If you want to do away with the old, heavy, battery draining, power-robbing starter/generator on a narrow frame Cub Cadet and install a lightweight gear starter along with the larger 9-1/2" diameter geared flywheel on a Kohler engine, you'll have to widen the frame rails. To do this, with the engine removed, cut a slot halfway down into the frame where the front of the flywheel shroud sits. For the rear cut, measure 17" back from the front of the frame (to where the metal bends for the clutch cover), and then make the cut there. Then using a large pipe wrench or very large Crescent wrench (I found either of these work great), bend or spread the frame rails outward 11" from the front of the frame. Use a (large) flywheel shroud as a gauge to determine how wide the rails will need to be. This will eliminate having to put the engine in and take it out again. Spread the frame 5" forward (towards front of tractor) from where the slot was cut. Check to see that the frame rails are bent upward from spreading out the metal. (Hold a straight edge tool under each frame rail to check for straightness.) If the widening process was performed correctly, then they shouldn't be bent. If they are bent, they will need to be straightened so the driveshaft/clutch will be in correct alignment with the engine. It'll be best to securely weld two full-length 1/4" thick x 1-1/2" wide steel pieces under each frame rail to reduce the chance of bending. Then securely weld a 1/8" thickness mild steel gusset plate (angle reinforcement brace) into each wedge/cut) opening. A Magnum flywheel housing and bearing plate would require a lot more widening of the frame rails to install in a narrow frame Cub Cadet.
Widening the frame rails as mentioned above and then properly welding in the gussets (reinforcement angle braces) shouldn't weaken it. But make sure that the frame is in fact straight before welding in the gussets. Because sometimes it can bend during the process of widening the frame. To prevent the frame from bending overtime when doing ground-pounding wheelies, weld in the gussets on both the inside and outside of the frame. Put down a good bead of weld, too. If the frame is bent, only slightly, this will interfere with the operation and proper alignment of the clutch and driveshaft. The Cub Cadet model 147 is the only narrow frame tractor that came from the factory with widened places in the frame for the large flywheel. This is also the last narrow frame Cub Cadet manufactured before the wide frame models were produced. There's no need to widen the frame rails on a wide frame Cub Cadet (models 86, 108, 128, 800, 1000 and 1200), because the large flywheel and gear starter will clear the rails.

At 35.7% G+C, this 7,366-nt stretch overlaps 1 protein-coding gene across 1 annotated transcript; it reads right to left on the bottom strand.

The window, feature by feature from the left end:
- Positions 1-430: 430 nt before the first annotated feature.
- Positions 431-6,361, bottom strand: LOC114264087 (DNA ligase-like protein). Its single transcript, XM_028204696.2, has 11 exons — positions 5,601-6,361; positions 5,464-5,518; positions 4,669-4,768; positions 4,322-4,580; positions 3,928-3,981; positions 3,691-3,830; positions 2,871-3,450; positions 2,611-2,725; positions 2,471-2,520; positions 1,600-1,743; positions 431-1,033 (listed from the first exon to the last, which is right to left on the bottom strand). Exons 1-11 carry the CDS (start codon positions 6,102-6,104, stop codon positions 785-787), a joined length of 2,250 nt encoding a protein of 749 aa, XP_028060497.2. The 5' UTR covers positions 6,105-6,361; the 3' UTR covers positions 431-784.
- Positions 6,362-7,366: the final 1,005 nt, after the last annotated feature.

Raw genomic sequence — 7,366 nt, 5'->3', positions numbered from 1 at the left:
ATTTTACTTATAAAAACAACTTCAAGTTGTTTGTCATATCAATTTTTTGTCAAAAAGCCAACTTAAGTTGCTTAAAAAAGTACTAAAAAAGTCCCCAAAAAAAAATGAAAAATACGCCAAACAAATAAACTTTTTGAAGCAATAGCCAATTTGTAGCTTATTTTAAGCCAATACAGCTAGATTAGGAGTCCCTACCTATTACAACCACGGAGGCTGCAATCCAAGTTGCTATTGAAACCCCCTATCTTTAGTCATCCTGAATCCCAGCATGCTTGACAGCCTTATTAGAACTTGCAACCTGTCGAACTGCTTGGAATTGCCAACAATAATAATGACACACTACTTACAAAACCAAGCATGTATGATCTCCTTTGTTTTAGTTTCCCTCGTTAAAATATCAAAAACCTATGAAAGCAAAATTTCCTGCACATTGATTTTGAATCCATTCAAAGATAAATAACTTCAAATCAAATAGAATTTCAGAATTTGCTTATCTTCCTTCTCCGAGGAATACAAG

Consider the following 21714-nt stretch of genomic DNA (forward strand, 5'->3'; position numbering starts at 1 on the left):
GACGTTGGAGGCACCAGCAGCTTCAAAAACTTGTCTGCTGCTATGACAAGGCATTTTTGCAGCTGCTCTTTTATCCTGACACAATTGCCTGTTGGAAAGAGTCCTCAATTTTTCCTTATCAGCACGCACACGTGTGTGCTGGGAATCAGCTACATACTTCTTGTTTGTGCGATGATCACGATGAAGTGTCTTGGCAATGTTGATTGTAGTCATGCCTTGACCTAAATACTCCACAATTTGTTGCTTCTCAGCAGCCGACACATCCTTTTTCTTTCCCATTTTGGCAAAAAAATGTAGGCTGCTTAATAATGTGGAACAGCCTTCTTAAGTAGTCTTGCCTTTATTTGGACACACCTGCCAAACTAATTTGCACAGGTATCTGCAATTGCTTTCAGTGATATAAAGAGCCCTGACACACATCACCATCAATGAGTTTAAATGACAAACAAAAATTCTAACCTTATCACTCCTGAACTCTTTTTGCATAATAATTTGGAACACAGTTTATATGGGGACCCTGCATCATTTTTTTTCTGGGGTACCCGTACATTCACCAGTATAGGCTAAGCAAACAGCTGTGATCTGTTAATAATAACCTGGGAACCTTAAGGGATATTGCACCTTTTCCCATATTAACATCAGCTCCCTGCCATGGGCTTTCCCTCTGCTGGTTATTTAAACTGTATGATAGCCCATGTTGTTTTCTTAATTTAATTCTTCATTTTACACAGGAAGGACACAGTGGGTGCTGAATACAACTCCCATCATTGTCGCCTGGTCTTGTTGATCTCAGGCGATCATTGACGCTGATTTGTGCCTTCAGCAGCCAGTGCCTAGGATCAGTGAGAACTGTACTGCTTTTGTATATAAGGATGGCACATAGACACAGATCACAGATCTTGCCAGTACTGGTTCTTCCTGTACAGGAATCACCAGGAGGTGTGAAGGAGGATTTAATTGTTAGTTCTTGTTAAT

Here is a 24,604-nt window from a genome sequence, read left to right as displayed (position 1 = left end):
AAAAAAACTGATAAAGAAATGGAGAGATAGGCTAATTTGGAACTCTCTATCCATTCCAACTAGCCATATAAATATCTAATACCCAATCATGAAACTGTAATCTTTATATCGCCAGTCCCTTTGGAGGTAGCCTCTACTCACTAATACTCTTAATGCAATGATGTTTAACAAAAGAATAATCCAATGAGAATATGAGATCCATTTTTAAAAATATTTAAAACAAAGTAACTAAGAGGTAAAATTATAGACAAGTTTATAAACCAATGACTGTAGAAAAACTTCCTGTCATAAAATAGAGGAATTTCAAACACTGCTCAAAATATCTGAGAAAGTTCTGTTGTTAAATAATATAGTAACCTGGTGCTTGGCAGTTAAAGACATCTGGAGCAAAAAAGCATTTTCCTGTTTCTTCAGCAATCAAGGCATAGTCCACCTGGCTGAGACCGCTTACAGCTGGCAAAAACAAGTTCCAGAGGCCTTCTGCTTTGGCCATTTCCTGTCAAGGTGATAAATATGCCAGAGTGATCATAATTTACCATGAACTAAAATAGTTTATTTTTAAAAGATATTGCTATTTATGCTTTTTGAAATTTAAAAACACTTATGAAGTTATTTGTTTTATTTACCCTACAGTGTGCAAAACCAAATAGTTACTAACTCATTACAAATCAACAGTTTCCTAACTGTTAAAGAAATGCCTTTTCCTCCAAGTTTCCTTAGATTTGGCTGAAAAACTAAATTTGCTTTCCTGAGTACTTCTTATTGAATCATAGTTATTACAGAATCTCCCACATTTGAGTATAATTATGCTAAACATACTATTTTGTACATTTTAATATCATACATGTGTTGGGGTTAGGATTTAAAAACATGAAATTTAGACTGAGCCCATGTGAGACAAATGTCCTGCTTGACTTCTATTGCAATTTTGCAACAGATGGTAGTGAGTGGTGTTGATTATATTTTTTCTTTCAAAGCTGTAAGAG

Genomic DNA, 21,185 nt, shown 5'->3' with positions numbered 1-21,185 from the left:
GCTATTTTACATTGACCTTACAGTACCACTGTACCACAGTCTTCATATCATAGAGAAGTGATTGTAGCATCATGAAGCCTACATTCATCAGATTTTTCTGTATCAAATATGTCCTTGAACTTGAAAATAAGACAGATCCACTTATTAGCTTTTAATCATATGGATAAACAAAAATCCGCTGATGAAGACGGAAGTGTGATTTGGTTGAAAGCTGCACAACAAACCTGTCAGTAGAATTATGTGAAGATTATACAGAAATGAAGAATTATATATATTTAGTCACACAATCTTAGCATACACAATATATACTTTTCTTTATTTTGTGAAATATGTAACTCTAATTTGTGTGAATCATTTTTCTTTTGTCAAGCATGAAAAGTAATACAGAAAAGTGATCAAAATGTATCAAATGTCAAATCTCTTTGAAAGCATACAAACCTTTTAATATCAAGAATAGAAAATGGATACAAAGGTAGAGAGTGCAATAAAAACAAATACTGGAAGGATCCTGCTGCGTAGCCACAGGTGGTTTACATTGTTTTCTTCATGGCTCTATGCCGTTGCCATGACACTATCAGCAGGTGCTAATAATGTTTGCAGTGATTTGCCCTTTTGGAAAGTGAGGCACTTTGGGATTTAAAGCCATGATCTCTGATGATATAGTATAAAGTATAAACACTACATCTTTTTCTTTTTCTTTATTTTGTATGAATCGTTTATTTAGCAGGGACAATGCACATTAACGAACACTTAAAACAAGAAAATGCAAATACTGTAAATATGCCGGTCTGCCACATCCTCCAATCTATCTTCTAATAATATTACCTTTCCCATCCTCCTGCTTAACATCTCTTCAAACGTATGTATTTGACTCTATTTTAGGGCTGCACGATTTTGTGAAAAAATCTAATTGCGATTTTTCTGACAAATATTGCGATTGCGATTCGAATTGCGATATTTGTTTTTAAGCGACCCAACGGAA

The parts needed to convert a 10-16hp Kohler K-series engine with a starter/generator into a gear starter are as follows:
To install a gear starter on a 10-16hp Kohler engine in a narrow frame Cub Cadet...
But if you prefer to use the starter/generator when pulling, remember this: the generator part requires less than 1hp of engine power to charge a fully drained battery. Therefore, if you were to install an OFF/ON toggle switch to turn off the field windings in the starter/generator, this will prevent it from charging the battery. Which will allow the engine to produce more power.
After installing the flywheel shroud and if the hub adapter, flywheel or starter cup screen rubs part of the shroud on one side. This means the big hole in the shroud is out-of-alignment with the centerline of the crankshaft. It needs to be tweaked to put it in alignment. Sometimes I have the same problem with my customer's engines. To fix it, install all the mounting bolts in the shroud, but leave them loose, then place a soft 2x4 board against the shroud, and then hit the board with a big hammer or heavy rubber hammer to force the shroud over until it's centered with the screen. This is the only way I know how to fix it. I don't know how they get out of alignment in the first place, unless it came that way from the factory and haven't been noticed before. Heck, when rebuilding and/or reassembling an engine, you tend to notice a lot of new things about it. It's kind of like painting your own house on the outside. The owner don't notice maybe a cracked window, loose siding, etc., until they get up-close with it.
Installing a 10-16hp Single Cylinder Kohler Magnum Engine in an Older Cub Cadet Garden Tractor -
With the flanges on a Kohler Magnum engine model M10, M12, M14 or M16 block cut off and with a narrow Cub Cadet oil pan installed, the Magnum will install in a spread-frame Cub Cadet with little to no modifications. But it won't fit in a narrow- or wide-frame Cub Cadet, because the Magnum flywheel shroud and bearing plate are too wide to fit between the frame rails, even when the frame rails on a narrow frame Cub Cadet are widened. Therefore, a large flywheel shroud, bearing plate and upper mount gear starter from an older 10-16hp Kohler K-series engine will need to be installed on the Magnum engine and then the Magnum should install in a narrow- or wide-frame Cub Cadet with little to no modifications.